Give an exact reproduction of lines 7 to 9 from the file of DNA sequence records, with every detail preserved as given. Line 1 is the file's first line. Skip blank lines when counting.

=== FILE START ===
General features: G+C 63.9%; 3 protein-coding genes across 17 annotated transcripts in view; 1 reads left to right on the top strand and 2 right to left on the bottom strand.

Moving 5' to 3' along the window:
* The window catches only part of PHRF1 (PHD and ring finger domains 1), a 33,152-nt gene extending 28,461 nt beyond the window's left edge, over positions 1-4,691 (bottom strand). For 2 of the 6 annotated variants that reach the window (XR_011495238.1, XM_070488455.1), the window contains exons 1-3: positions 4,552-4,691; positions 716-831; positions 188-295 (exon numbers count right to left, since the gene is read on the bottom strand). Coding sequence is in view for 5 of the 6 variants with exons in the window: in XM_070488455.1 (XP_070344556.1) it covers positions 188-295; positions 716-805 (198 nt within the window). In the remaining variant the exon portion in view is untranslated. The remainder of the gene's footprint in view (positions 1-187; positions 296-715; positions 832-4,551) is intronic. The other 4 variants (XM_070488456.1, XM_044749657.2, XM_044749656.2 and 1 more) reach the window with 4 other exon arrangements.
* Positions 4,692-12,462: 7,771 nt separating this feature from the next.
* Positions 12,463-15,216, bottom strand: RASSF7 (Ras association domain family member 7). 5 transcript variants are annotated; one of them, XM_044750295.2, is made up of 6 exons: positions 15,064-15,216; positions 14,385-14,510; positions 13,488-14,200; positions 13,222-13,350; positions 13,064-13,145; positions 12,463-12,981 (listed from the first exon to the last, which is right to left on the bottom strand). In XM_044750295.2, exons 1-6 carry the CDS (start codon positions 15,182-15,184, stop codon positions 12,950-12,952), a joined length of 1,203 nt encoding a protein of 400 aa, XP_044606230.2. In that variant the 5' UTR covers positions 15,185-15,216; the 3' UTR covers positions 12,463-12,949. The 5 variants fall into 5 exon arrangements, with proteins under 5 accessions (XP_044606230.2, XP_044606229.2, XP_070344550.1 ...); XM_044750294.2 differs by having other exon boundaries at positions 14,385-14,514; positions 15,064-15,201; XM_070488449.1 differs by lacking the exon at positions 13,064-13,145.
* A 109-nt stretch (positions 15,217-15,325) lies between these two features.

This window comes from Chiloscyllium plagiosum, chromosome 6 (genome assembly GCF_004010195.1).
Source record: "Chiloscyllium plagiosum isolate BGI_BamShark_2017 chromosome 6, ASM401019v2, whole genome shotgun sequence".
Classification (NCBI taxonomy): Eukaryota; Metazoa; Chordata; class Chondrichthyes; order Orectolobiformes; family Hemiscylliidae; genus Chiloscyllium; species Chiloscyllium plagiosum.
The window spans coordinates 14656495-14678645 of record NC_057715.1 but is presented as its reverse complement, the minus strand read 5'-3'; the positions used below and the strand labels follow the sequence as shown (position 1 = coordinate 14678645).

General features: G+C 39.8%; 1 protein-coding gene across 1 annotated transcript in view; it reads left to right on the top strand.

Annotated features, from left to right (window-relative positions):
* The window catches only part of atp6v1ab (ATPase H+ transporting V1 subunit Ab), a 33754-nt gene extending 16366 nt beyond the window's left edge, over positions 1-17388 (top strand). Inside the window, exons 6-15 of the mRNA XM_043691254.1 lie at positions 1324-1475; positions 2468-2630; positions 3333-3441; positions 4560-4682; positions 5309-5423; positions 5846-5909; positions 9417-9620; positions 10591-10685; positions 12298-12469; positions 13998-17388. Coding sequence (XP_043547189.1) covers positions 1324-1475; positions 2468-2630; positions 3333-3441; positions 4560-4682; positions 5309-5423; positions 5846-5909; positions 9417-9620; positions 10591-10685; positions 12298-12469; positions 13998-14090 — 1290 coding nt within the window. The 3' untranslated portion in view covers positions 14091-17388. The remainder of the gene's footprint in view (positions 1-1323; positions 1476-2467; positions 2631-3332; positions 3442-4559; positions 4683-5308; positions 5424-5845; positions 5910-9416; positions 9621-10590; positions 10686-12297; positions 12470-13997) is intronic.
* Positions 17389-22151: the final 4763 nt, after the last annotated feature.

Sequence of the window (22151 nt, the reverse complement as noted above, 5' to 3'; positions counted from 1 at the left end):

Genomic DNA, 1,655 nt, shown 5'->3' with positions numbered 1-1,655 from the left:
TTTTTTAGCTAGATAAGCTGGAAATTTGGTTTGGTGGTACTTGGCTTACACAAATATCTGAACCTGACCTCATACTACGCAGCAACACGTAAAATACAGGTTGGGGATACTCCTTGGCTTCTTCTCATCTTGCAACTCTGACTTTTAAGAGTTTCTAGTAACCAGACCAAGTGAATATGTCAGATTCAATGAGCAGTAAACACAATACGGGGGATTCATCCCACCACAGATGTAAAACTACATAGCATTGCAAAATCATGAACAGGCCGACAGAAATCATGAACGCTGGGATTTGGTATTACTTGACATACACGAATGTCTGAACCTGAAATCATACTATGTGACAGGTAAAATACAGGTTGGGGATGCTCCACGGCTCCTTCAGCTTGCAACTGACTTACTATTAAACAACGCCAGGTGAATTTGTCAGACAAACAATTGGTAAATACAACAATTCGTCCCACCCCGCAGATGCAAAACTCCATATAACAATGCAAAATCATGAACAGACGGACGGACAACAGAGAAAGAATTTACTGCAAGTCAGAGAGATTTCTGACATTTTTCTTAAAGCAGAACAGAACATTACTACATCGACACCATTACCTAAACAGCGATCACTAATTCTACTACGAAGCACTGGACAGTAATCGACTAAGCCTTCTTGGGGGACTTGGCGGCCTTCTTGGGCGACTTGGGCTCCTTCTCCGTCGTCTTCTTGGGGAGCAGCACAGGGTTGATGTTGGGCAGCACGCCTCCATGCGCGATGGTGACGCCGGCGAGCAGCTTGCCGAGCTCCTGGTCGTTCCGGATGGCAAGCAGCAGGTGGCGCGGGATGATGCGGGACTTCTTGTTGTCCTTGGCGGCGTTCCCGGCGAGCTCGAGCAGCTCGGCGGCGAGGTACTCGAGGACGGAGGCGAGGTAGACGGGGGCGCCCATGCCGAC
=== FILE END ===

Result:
This window comes from Chiloscyllium plagiosum, chromosome 6 (genome assembly GCF_004010195.1).
Source record: "Chiloscyllium plagiosum isolate BGI_BamShark_2017 chromosome 6, ASM401019v2, whole genome shotgun sequence".
Classification (NCBI taxonomy): Eukaryota; Metazoa; Chordata; class Chondrichthyes; order Orectolobiformes; family Hemiscylliidae; genus Chiloscyllium; species Chiloscyllium plagiosum.